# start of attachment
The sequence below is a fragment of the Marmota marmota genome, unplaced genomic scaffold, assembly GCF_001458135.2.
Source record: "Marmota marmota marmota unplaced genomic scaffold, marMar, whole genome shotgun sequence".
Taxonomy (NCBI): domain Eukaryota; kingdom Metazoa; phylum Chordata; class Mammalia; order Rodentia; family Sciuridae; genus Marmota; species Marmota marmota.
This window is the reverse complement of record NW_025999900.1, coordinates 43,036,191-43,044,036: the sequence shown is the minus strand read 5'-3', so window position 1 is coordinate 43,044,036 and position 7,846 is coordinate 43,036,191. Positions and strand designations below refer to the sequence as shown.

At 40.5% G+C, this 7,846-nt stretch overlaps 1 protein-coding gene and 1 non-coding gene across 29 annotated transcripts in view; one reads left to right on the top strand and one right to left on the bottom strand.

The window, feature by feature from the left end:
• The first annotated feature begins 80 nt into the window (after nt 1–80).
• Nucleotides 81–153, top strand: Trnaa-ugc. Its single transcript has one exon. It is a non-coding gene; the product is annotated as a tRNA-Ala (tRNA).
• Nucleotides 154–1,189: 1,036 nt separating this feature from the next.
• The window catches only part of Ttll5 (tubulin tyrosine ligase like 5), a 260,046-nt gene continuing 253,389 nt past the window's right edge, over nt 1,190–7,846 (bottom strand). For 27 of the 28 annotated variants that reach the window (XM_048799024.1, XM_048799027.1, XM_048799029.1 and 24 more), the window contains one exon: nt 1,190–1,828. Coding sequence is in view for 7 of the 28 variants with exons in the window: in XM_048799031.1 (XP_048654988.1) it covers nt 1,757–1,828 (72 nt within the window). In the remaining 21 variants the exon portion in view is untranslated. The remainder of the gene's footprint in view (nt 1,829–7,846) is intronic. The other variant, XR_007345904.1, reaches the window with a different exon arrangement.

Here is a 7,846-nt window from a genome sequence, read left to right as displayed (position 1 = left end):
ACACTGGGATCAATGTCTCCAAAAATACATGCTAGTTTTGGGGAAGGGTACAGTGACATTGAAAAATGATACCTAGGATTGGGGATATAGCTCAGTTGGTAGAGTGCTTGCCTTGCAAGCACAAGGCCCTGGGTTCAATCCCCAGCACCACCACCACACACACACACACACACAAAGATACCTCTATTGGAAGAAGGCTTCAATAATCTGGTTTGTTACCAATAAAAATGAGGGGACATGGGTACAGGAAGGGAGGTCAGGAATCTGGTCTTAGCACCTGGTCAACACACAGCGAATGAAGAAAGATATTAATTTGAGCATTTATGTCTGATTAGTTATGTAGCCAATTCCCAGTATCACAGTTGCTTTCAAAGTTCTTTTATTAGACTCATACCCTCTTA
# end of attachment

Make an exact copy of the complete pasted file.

The sequence below is a fragment of the Marmota marmota genome, unplaced genomic scaffold, assembly GCF_001458135.2.
Source record: "Marmota marmota marmota unplaced genomic scaffold, marMar, whole genome shotgun sequence".
Taxonomy (NCBI): domain Eukaryota; kingdom Metazoa; phylum Chordata; class Mammalia; order Rodentia; family Sciuridae; genus Marmota; species Marmota marmota.
This window is the reverse complement of record NW_025999900.1, coordinates 43,036,191-43,044,036: the sequence shown is the minus strand read 5'-3', so window position 1 is coordinate 43,044,036 and position 7,846 is coordinate 43,036,191. Positions and strand designations below refer to the sequence as shown.

At 40.5% G+C, this 7,846-nt stretch overlaps 1 protein-coding gene and 1 non-coding gene across 29 annotated transcripts in view; one reads left to right on the top strand and one right to left on the bottom strand.

The window, feature by feature from the left end:
• The first annotated feature begins 80 nt into the window (after nt 1–80).
• Nucleotides 81–153, top strand: Trnaa-ugc. Its single transcript has one exon. It is a non-coding gene; the product is annotated as a tRNA-Ala (tRNA).
• Nucleotides 154–1,189: 1,036 nt separating this feature from the next.
• The window catches only part of Ttll5 (tubulin tyrosine ligase like 5), a 260,046-nt gene continuing 253,389 nt past the window's right edge, over nt 1,190–7,846 (bottom strand). For 27 of the 28 annotated variants that reach the window (XM_048799024.1, XM_048799027.1, XM_048799029.1 and 24 more), the window contains one exon: nt 1,190–1,828. Coding sequence is in view for 7 of the 28 variants with exons in the window: in XM_048799031.1 (XP_048654988.1) it covers nt 1,757–1,828 (72 nt within the window). In the remaining 21 variants the exon portion in view is untranslated. The remainder of the gene's footprint in view (nt 1,829–7,846) is intronic. The other variant, XR_007345904.1, reaches the window with a different exon arrangement.

Here is a 7,846-nt window from a genome sequence, read left to right as displayed (position 1 = left end):
ACACTGGGATCAATGTCTCCAAAAATACATGCTAGTTTTGGGGAAGGGTACAGTGACATTGAAAAATGATACCTAGGATTGGGGATATAGCTCAGTTGGTAGAGTGCTTGCCTTGCAAGCACAAGGCCCTGGGTTCAATCCCCAGCACCACCACCACACACACACACACACACAAAGATACCTCTATTGGAAGAAGGCTTCAATAATCTGGTTTGTTACCAATAAAAATGAGGGGACATGGGTACAGGAAGGGAGGTCAGGAATCTGGTCTTAGCACCTGGTCAACACACAGCGAATGAAGAAAGATATTAATTTGAGCATTTATGTCTGATTAGTTATGTAGCCAATTCCCAGTATCACAGTTGCTTTCAAAGTTCTTTTATTAGACTCATACCCTCTTA